We overrule issue three.
Admission of Personnel Records
In issue four, the Dursts argue the trial court erred in admitting documents regarding nurse Parson's competency to insert an IV line because the documents were not timely produced in response to a discovery request. The Dursts contend they discovered at trial that the hospital had withheld a record showing that Parsons was trained in and judged competent to administer IV's. They further argue they had no choice but to non-suit Parsons after the documents were admitted, and that the hospital emphasized the non-suit in closing arguments, ultimately resulting in an improper verdict.
The hospital contends it made Parson's personnel file, including the objected-to documents, available to the Dursts' counsel. In a letter dated March 28, 2000 addressed to the Dursts' counsel after they had reviewed the file, the hospital acknowledged the Dursts' examination of the file in February and attached documents that had been requested by them. Included in the requested documents were the contested exhibits. There is no evidence to support the Dursts' contention that the documents admitted were concealed. It is apparent from the record that Parsons is qualified to administer IV's. Moreover, her supervisor and fellow nurses testified Parsons had been trained in, and was considered competent in, administering IV's. The trial court did not abuse its discretion in admitting the documents confirming this. We overrule issue four.
We affirm the trial court's judgment.
I concur with the majority opinion in all respects save the majority's broad conclusion that ex parte contact between a patient's treating physician and opposing counsel is not prohibited. Although I agree we should affirm the trial court's judgment, I cannot agree that any form of ex parte communication between a patient's treating physician and opposing counsel should be permitted. I fear that our resolution of the issue in this case brings us one step closer to the complete abrogation of the physician-patient privilege whenever a patient sues a health care provider or presents a claim in which the patient is attempting to recover damages for a physical or mental condition.
This court determined in Rios v. Texas Dep't of Mental Health & Mental Retardation that the ex parte communication that transpired in that case was not improper. See 58 S.W.3d 167 (Tex.App.-San Antonio 2001, no pet.). The majority relies on Rios to determine that the ex parte communication here is also permissible. However, the scenario before us is quite different. In Rios, after notice to the parties, defendant's counsel deposed the plaintiff's treating physician. Id. at 169. At the time, the plaintiffs were pro se and did not attend the deposition. After the plaintiffs engaged counsel, the trial court ordered that the treating physician be redeposed before trial, and the jury viewed both video-taped depositions. Id. Here, the ex parte communication did not occur as part of formal discovery. There was no notice, no deposition, and no opportunity to participate.
Moreover, the decision in Rios does not address the essence of the Texas Supreme Court's holding in Mutter v. Wood, 744 S.W.2d 600 (Tex.1988). Mutter concerned a mandamus proceeding arising from a medical malpractice action. Id. The trial judge ordered the Mutters to sign an authorization permitting the defendant-hospital's attorney to discuss the medical care and treatment of their deceased son with the treating physicians and health care providers. Id. Although the authorization did not require that the physicians talk with the hospital's attorney, it completely waived the Mutters' physician-patient privilege. Id. The court determined that because the disclosures attempted were so broad as to encompass medical information that was not relevant to the claims at issue, the blanket authorization the Mutters were ordered to sign was impermissible. Id. at 601. This court acknowledged the holding in Mutter but, because the conduct complained of in Rios did not involve a blanket authorization form, concluded the plaintiff's reliance on Mutter was misplaced. See Rios, 58 S.W.3d at 169-70.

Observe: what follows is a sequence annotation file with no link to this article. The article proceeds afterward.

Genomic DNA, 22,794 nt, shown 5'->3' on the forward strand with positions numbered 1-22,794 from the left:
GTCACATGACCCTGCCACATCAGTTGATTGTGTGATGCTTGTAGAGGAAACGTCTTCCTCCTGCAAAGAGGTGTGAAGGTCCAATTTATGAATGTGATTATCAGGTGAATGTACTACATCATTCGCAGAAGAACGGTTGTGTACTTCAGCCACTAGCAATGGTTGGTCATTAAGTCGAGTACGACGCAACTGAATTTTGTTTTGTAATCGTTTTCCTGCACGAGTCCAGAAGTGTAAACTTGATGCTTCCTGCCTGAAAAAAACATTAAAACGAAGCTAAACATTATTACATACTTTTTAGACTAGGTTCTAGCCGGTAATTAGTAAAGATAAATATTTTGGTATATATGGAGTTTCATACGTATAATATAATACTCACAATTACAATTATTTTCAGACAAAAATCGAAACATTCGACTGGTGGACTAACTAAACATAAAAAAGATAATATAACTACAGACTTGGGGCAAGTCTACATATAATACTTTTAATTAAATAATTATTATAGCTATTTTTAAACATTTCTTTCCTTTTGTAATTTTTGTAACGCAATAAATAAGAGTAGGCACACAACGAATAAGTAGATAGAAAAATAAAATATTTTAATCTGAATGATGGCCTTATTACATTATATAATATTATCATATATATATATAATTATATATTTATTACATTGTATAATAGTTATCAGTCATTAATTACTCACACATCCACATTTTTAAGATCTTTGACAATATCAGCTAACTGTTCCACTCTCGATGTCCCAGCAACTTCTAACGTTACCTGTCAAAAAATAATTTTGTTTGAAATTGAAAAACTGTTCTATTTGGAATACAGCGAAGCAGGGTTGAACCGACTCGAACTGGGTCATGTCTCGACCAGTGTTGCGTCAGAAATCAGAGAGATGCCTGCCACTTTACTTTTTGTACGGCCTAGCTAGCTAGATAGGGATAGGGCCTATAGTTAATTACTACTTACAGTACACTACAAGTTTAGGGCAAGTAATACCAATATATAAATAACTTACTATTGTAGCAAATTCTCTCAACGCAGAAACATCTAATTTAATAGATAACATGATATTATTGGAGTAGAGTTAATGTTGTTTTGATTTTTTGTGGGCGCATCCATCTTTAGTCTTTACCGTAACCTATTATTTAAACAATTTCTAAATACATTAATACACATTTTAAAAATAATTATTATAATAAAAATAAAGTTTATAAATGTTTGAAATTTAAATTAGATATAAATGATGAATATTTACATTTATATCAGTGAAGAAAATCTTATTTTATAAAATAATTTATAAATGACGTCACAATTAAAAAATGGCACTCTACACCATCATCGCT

The language in Mutter suggests that the court was concerned not only with too broad an authorization, but also with the scope of the patient-physician privilege. The court noted that such a broad consent provided “no reasonable method to allow the [plaintiffs] to preserve whatever claims of privilege they might have because it would effectively allow defendant's counsel to question the physicians outside the presence of plaintiff's counsel. Such an authorization fails to properly balance the competing interests of the parties in the underlying case.” Mutter, 744 S.W.2d at 600 (emphasis added). Our holding today permits precisely what the court in Mutter sought to avoid-allowing defense counsel to question a physician outside the presence of plaintiff's counsel, thus failing to properly balance the competing interests of the parties. Under this ruling, the defense counsel, and not the court, determines what is relevant to the litigation.
The remedy the appellants seek in this case is to strike the testimony of the four treating physicians. I agree with the majority that such a remedy is not warranted because the Dursts have not demonstrated any harm arising from the ex parte communication. Accordingly, I concur in the judgment.
1. In the absence of an opportunity for the Supreme Court to confront this issue, we would respectfully invite appropriate committees of the State Bar of Texas to craft more specific guidance to counsel on both sides of the bar.
ALMA L. LÓPEZ, Justice.
Concurring opinion by CATHERINE STONE, Justice.